SQL Updates to the Polaris database

We are changing the name of a branch next month but keeping the same location codes for that branch. The first dozen characters of 200+ location names will have to change. Here’s the catch: We are a Sierra library and our access to the Postgres database with SQL is limited to read-only views.

I asked Innovative if they could run a brief SQL Update script to save me the trouble of editing all those location names in the Sierra Desktop App, and their answer is “Unfortunately, we will not be able to do this as Support and Services cannot directly make changes to the Postgres database nor do we have tools that would allow us to make a ‘bulk’ change like this to the location names/descriptions.”

Now correct me if I’m mistaken, but Polaris libraries can run their own UPDATE statements against their SQL Server database, correct?

I have no idea about your actual question. While Support & Services won’t help you, I’ll bet if you asked your account manager they would likely be glad to provide you with a quote for services :slight_smile:

Are there different Services divisions, @jcole? Who would perform the service if not the Services half of Support and Services?

To answer your question, yes - Polaris libraries that host their own servers have full access to the database. I’m not sure they’d design it that way now (!) although I’ve never heard of anyone screwing things up badly. It is incredibly convenient for situations like this – making updates that won’t work easily with Polaris’s built-in bulk change features.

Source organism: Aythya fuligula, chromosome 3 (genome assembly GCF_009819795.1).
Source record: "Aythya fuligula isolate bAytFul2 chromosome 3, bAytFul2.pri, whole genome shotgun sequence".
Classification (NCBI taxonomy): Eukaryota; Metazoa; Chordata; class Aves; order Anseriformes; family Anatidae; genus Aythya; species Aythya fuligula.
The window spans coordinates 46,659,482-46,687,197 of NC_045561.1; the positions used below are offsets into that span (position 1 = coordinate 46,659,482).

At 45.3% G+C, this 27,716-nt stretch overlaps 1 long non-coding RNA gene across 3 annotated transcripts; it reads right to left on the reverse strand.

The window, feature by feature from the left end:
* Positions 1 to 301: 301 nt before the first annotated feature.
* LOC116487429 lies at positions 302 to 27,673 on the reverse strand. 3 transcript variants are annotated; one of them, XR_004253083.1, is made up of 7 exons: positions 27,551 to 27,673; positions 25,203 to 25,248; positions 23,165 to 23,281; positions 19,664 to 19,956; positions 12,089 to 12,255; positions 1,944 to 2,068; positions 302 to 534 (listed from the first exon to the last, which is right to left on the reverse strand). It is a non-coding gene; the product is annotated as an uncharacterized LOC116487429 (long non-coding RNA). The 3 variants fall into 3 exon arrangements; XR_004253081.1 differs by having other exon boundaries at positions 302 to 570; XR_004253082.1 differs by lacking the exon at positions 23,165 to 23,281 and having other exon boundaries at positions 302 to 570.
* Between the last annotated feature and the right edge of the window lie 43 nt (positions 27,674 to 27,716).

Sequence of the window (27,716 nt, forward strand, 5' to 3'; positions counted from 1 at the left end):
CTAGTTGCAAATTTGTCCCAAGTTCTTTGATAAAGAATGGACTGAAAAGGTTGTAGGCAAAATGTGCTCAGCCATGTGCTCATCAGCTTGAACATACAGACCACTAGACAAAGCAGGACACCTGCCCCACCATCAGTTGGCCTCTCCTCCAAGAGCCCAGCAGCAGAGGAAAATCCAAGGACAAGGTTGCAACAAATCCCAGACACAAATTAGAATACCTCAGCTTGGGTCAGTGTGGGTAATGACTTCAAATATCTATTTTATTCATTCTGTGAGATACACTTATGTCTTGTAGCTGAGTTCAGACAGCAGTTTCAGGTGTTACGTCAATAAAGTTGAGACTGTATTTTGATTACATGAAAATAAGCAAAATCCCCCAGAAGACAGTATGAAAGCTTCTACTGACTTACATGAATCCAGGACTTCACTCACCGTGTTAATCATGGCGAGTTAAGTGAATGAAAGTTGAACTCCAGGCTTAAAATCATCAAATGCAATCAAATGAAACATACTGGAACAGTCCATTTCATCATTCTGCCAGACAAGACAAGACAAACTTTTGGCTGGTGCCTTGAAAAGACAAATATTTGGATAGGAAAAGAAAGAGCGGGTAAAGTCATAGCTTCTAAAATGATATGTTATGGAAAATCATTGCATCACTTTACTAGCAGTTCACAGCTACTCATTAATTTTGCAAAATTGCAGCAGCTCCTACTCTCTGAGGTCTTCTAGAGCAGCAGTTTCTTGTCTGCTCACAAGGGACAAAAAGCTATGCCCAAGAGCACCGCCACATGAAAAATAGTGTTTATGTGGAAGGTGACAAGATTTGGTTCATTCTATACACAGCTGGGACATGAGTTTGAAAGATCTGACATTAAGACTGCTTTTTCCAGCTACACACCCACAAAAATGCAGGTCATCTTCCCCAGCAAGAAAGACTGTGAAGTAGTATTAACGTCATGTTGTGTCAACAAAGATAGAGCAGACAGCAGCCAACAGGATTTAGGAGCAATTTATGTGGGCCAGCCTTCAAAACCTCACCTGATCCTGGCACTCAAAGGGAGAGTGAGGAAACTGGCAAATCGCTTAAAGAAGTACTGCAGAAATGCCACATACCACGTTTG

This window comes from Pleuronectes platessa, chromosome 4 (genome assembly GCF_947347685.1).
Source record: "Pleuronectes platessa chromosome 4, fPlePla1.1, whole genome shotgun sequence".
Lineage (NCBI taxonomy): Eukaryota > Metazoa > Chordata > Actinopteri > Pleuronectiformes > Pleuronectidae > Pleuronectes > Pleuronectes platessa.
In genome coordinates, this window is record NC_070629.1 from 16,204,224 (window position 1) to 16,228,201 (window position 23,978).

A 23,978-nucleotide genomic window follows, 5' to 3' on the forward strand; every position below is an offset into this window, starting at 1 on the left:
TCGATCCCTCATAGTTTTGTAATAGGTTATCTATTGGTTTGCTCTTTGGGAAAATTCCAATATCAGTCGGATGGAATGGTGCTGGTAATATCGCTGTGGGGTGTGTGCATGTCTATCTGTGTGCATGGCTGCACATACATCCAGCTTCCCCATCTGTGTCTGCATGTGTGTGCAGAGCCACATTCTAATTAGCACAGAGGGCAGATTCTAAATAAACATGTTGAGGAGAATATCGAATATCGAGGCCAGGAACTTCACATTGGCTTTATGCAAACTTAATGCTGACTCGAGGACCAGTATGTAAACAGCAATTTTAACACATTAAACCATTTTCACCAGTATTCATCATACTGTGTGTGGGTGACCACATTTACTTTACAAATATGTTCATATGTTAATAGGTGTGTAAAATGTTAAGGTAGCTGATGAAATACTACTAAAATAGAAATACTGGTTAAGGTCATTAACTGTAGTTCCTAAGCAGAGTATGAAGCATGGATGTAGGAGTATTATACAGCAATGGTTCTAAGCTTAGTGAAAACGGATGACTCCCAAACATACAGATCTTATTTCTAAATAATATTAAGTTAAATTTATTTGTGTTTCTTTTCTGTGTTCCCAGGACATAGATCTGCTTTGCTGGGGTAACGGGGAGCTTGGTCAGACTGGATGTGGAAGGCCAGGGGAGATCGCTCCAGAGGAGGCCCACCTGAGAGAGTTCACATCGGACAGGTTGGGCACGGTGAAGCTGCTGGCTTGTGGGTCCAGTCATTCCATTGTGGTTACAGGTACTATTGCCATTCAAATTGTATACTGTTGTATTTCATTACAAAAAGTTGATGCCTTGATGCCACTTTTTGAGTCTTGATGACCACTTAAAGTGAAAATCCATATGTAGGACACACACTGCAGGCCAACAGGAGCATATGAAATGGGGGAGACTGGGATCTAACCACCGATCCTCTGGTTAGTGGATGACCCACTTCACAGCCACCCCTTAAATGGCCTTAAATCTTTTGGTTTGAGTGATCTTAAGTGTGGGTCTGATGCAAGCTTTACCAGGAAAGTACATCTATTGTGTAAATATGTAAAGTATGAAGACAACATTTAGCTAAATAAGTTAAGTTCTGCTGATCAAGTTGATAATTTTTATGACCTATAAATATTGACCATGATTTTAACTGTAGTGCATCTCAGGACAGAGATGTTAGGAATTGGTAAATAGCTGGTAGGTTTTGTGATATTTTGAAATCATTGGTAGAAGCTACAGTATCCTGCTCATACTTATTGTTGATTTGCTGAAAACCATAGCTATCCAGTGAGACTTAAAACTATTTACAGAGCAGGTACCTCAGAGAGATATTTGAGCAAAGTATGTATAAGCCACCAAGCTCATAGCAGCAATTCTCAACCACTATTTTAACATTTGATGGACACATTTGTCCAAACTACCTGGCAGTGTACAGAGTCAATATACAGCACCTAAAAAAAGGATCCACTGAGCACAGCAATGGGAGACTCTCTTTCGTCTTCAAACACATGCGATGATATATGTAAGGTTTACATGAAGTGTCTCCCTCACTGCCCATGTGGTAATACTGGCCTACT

Thank you, @wtaylorwashco!

We just don’t want to admit it when we have :laughing: Or the mess up was so bad, it ended up being a resume generating event.

We had at least one instance where we were removing the last patron the item record as a method to help protect patron privacy. When we did that, we messed up the ability for any lost items to be checked back in! Thankfully, this is now just an Sys Admin setting you can turn on.

We were able to recover the information on our own, but the usual troupe of “With great power, comes great responsibility” applies here for sure. Especially, when there are 1,500 Polaris tables and they don’t always follow Normal Form databases rules nor do they use triggers to update things, but instead do some of that work via hardcoded client methods instead.